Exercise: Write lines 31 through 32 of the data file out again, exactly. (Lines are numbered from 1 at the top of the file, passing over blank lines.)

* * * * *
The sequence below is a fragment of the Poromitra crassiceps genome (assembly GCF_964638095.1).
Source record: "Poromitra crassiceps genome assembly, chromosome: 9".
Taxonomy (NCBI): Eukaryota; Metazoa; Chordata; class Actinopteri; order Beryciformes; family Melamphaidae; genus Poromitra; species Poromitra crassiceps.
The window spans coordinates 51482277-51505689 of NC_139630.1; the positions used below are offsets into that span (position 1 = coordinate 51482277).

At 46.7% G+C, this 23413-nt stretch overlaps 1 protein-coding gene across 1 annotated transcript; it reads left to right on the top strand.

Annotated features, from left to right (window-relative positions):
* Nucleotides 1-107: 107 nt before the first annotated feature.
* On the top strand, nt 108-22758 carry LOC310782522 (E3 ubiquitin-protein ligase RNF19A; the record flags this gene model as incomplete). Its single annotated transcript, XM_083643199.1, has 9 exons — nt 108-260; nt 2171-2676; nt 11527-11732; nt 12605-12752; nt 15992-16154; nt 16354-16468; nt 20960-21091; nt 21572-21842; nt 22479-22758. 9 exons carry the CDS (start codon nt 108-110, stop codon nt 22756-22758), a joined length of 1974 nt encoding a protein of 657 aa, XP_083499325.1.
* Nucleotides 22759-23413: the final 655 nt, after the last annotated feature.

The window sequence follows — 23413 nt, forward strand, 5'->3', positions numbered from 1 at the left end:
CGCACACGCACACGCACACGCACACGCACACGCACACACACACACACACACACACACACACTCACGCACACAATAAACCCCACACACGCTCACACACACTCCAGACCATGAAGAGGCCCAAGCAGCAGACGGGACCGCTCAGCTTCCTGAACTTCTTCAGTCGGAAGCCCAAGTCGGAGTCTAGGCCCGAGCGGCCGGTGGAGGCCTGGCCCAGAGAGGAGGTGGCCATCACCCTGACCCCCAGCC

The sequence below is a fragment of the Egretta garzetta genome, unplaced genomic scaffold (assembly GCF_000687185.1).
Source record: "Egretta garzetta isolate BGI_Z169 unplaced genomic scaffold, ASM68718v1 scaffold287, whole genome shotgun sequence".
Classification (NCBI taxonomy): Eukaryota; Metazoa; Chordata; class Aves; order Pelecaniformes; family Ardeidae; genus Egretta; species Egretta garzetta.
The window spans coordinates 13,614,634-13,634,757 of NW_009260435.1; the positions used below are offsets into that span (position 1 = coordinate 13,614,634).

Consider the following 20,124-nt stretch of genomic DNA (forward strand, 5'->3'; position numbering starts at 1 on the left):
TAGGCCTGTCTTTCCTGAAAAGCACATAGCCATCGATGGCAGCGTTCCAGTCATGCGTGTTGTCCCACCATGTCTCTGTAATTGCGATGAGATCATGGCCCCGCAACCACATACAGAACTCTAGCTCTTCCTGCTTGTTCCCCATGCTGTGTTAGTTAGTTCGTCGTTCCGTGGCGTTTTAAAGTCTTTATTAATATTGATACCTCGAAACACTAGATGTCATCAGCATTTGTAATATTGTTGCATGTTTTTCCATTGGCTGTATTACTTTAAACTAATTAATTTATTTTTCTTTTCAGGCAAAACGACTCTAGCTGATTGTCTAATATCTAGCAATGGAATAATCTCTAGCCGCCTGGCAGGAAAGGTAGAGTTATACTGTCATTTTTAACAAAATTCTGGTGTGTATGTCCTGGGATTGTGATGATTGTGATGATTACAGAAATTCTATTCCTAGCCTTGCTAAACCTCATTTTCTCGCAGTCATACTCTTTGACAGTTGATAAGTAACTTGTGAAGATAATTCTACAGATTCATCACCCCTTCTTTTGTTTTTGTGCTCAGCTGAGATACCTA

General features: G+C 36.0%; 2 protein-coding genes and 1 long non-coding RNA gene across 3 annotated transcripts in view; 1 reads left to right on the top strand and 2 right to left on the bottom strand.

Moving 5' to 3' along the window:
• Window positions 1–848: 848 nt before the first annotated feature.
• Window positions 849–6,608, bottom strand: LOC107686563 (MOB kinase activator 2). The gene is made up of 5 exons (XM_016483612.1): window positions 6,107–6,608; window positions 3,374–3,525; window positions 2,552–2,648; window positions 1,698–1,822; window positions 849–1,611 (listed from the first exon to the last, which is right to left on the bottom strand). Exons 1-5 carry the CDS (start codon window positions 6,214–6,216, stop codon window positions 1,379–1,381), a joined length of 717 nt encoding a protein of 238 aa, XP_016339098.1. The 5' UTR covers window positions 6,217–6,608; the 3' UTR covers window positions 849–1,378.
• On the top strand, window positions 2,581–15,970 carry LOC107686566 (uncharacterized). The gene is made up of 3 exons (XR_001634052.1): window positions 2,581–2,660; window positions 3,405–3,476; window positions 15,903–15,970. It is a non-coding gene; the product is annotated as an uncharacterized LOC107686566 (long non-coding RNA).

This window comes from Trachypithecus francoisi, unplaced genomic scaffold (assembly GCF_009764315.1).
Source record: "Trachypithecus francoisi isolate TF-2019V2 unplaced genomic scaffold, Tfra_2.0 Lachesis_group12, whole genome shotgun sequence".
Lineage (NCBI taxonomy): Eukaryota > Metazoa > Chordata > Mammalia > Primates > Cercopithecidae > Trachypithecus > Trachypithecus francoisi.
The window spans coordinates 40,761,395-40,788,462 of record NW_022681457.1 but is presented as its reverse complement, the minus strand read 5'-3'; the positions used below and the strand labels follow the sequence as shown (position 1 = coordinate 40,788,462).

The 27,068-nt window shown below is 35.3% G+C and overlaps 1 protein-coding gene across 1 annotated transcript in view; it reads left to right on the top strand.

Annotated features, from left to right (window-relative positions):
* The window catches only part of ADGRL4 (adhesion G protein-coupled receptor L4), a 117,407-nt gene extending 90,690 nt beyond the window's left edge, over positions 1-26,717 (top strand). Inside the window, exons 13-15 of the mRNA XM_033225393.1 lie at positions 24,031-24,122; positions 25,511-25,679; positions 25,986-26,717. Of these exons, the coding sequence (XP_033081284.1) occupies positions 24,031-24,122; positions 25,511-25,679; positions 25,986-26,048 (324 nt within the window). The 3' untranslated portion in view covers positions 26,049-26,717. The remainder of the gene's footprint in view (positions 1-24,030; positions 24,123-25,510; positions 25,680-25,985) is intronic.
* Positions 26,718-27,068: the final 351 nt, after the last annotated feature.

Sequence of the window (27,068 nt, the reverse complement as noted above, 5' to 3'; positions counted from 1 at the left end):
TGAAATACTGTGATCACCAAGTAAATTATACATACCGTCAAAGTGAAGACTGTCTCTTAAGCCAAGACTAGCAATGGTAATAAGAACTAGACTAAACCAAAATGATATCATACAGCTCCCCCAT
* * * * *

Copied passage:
Sequence of the window (27,068 nt, the reverse complement as noted above, 5' to 3'; positions counted from 1 at the left end):
TGAAATACTGTGATCACCAAGTAAATTATACATACCGTCAAAGTGAAGACTGTCTCTTAAGCCAAGACTAGCAATGGTAATAAGAACTAGACTAAACCAAAATGATATCATACAGCTCCCCCAT